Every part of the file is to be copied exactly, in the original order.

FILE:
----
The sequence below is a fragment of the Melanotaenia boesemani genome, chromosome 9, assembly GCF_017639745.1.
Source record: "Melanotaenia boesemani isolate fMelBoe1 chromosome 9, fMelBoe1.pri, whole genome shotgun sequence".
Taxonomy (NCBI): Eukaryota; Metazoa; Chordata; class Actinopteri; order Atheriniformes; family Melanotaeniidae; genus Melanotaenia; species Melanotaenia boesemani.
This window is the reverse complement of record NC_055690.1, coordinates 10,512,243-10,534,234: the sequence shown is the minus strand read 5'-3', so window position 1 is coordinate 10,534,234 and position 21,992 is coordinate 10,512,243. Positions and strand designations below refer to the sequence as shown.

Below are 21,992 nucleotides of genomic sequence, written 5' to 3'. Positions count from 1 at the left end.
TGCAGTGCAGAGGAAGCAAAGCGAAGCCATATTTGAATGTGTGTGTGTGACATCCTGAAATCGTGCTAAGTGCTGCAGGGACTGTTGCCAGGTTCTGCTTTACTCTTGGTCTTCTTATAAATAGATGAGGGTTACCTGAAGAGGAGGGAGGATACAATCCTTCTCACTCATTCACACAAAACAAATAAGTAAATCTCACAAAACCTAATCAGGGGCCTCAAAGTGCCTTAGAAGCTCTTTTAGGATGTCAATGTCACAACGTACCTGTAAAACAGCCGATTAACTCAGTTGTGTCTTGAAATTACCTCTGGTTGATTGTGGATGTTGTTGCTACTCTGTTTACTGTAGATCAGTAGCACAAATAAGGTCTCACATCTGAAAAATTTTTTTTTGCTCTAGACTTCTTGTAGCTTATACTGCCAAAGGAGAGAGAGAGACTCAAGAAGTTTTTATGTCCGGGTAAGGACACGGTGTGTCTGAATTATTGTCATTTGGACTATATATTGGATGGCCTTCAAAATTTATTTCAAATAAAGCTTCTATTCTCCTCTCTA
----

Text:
The sequence below is a fragment of the Melanotaenia boesemani genome, chromosome 9, assembly GCF_017639745.1.
Source record: "Melanotaenia boesemani isolate fMelBoe1 chromosome 9, fMelBoe1.pri, whole genome shotgun sequence".
Taxonomy (NCBI): Eukaryota; Metazoa; Chordata; class Actinopteri; order Atheriniformes; family Melanotaeniidae; genus Melanotaenia; species Melanotaenia boesemani.
This window is the reverse complement of record NC_055690.1, coordinates 10,512,243-10,534,234: the sequence shown is the minus strand read 5'-3', so window position 1 is coordinate 10,534,234 and position 21,992 is coordinate 10,512,243. Positions and strand designations below refer to the sequence as shown.

Below are 21,992 nucleotides of genomic sequence, written 5' to 3'. Positions count from 1 at the left end.
TGCAGTGCAGAGGAAGCAAAGCGAAGCCATATTTGAATGTGTGTGTGTGACATCCTGAAATCGTGCTAAGTGCTGCAGGGACTGTTGCCAGGTTCTGCTTTACTCTTGGTCTTCTTATAAATAGATGAGGGTTACCTGAAGAGGAGGGAGGATACAATCCTTCTCACTCATTCACACAAAACAAATAAGTAAATCTCACAAAACCTAATCAGGGGCCTCAAAGTGCCTTAGAAGCTCTTTTAGGATGTCAATGTCACAACGTACCTGTAAAACAGCCGATTAACTCAGTTGTGTCTTGAAATTACCTCTGGTTGATTGTGGATGTTGTTGCTACTCTGTTTACTGTAGATCAGTAGCACAAATAAGGTCTCACATCTGAAAAATTTTTTTTTGCTCTAGACTTCTTGTAGCTTATACTGCCAAAGGAGAGAGAGAGACTCAAGAAGTTTTTATGTCCGGGTAAGGACACGGTGTGTCTGAATTATTGTCATTTGGACTATATATTGGATGGCCTTCAAAATTTATTTCAAATAAAGCTTCTATTCTCCTCTCTA